Have you recently inherited or purchased a ring and want to know its value? Mearto provides quick and affordable online appraisals of rings. All you have to do is click on the “Start Appraisal” button above and follow the steps to send us information about and images of your ring. One of our qualified and experienced specialists will review and get back to you with a fair market and insurance value, typically within 48 hours. Have questions about the valuation provided, or would you like some advice about selling your ring? We are here to help! Our platform allows you to chat back and forth with a specialist to ensure that all of your questions are answered.
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Humans have been making and wearing rings on their fingers for thousands of years. Ancient Egyptians wore rings adorned with scarab designs 4 millenia ago. Etrusacans wore gold rings in the 5th century BC. Later, Romans made thick metal rings set with carved oval gems. In medieval Europe, rings were engraved with devotional or romantic messages.
We often ascribe meaning to our rings, whether it is because of the event they commemorate, the person who gave them to use, or the material they are made of. Gemstones, for example, are infused with symbolic meaning and value, depending on the culture and time period. In modern times, we associate diamonds with marriage, for example. In ancient Egypt, lapis lazuli, a vibrant blue stone, was highly treasured as being symbolic of the sky. In Chinese culture, jade has historically been the most highly valued stone, symbolizing stature and, long ago, celestial communication.
Rings may be categorized a few different ways:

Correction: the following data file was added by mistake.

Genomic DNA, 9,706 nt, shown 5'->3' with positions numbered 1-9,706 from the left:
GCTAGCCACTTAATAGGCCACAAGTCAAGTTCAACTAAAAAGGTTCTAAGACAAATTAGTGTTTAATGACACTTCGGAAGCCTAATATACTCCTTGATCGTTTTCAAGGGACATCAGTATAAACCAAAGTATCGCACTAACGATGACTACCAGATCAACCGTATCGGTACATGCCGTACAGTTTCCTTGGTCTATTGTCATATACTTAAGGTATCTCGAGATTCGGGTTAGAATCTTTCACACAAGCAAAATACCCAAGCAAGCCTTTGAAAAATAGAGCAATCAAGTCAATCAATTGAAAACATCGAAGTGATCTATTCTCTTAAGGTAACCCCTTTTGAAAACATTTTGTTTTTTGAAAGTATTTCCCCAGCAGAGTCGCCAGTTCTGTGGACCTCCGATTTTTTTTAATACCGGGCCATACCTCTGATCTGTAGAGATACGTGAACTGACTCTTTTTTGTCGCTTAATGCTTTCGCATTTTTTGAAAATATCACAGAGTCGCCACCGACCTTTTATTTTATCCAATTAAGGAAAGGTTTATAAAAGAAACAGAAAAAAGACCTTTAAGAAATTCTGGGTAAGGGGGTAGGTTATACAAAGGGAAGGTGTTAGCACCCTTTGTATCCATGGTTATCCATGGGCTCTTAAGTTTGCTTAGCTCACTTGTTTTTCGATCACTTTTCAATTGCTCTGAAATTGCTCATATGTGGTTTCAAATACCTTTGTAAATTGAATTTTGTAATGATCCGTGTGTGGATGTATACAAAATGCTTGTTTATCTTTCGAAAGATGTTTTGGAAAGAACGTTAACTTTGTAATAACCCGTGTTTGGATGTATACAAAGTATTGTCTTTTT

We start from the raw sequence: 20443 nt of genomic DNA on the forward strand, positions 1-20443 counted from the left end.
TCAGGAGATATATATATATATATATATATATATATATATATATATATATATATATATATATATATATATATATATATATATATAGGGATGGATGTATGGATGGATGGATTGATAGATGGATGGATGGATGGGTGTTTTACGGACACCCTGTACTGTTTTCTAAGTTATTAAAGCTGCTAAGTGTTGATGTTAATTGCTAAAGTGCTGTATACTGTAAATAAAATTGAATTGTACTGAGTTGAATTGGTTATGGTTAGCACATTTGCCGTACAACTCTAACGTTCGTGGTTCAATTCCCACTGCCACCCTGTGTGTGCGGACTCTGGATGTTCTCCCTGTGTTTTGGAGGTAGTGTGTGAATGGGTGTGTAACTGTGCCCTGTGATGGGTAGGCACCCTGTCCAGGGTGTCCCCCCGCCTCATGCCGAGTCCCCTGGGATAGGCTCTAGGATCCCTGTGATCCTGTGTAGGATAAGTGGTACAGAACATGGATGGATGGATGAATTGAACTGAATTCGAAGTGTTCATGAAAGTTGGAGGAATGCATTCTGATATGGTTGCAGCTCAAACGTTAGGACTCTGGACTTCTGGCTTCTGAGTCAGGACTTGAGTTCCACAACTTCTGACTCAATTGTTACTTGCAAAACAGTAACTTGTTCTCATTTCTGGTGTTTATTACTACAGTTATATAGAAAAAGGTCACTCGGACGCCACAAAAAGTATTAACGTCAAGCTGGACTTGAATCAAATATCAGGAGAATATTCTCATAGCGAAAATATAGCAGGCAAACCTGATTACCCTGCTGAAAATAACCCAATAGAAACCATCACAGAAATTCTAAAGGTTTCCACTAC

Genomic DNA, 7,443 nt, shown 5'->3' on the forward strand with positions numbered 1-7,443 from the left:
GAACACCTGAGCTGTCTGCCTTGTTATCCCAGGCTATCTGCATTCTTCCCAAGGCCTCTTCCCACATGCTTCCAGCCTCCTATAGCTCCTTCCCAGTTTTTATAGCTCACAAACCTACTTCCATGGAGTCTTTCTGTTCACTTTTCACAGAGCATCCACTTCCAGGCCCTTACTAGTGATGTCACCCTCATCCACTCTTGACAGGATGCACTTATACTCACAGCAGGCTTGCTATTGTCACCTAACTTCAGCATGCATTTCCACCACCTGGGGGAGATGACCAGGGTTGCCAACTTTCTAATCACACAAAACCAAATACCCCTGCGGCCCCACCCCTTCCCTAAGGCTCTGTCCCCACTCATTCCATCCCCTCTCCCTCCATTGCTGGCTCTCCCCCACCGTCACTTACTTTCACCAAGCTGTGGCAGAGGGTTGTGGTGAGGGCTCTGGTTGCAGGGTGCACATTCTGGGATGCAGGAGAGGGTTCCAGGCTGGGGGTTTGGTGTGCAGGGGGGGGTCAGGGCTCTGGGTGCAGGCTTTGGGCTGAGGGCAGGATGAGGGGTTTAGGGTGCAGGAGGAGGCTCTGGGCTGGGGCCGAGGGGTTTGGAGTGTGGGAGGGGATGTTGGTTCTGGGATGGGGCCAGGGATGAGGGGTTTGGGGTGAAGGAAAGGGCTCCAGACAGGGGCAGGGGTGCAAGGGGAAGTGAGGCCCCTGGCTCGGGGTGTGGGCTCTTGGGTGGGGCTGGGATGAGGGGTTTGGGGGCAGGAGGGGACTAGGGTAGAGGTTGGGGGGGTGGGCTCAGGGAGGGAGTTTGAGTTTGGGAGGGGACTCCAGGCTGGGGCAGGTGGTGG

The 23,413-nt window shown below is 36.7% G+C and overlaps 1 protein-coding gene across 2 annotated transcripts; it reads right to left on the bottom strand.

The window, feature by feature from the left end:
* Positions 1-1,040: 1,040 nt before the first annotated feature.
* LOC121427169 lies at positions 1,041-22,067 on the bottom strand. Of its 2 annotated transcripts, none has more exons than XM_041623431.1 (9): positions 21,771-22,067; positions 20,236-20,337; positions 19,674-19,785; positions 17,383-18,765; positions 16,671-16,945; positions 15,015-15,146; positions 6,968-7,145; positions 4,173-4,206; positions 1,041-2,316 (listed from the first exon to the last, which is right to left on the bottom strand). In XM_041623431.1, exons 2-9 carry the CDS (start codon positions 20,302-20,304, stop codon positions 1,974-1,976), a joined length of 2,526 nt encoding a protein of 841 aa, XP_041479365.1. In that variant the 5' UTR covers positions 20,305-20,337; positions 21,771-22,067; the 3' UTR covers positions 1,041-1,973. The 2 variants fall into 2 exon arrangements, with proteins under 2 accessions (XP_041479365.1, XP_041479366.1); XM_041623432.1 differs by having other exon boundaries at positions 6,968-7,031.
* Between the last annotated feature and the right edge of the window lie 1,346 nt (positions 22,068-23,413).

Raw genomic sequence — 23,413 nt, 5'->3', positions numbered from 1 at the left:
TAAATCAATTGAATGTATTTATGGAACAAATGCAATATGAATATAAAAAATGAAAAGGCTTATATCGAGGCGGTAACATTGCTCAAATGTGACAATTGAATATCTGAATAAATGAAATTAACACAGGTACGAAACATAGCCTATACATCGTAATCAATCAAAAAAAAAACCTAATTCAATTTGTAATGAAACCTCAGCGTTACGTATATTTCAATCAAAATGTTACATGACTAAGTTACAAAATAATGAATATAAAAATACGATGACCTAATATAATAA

There have been many astronomically priced rings sold at auction. Usually their price is based on gemstones that are rare for their size and quality.
The most expensive ring ever sold is the Pink Star. Named after its 59.6 carat diamond, it went for $71.2 million in 2017 at Sotheby’s.
The most expensive blue diamond ring ever sold at auction was the Oppenheimer Blue, a 14.62 carat diamond ring. It sold for $58 million at Christie’s in 2016.
Gemstones are valued according to different factors. One important measure is the weight of the stone, which correlates to its size. The weight of gemstones is measured in carats. When you think of a standard engagement ring, you might have in mind a stone between .5 and 1.5 carats. Compare that with the Pink Star diamond’s 59.6 carats!
The type of gemstone used in a ring also affects the value of the piece. Diamonds are currently the most expensive stone, based on rarity and their reputation as the hardest stone. They are often used in engagement rings because they are indestructible. They are usually colorless, but can come in a rainbow of hues. Clarity and size are important factors in determining the value of a diamond. With all gemstones, be aware that there are many artificial imitations. So, be sure to check with an expert to find out the true value of your piece.
Rings can also be valued according to the value of their metal. The most expensive metals used in jewelry are platinum, gold and silver. Jewelers usually put tiny stamps on the inside of rings so you can know what kind of metal they are made of and its purity. For platinum, you may see “PLAT,” “PT,” or “Platinum” followed by “900,” “950” or “999” (the latter number representing the highest purity).
Gold rings will usually be stamped with a number followed by “K”. “K” represents karats, the percentage of gold that is used in the alloy, or metal mixture. Metals that are used to form gold alloys include silver, copper, nickel and palladium. “24K” indicates that the gold is 100% pure. A smaller number, like “18K,” indicates that the metal is 18/24 gold. You may also see a different number stamped into a gold ring, instead of the karat amount. These numbers mean the same thing but instead of indicating gold amount as parts of a total of 24, they measure by parts per 1000. So, 24K is written as “999”, and 18K is written as 750, or 75% gold.
Silver is often marked “925,” indicating that it is 92.5% pure silver and 7.5% copper or another metal. Gold and silver are usually alloyed with other metals because, although shiny and beautiful, they are too soft on their own and scratch easily with wear.
These are only the most common marks used today. There are many more marks used in different countries and time periods. Be sure to get an expert appraisal of your ring to check its metal content.
Leah Illingworth is a content specialist here at Mearto. She loves learning and writing about art and antiques each day in addition to exploring the history and stories behind art movements and objects.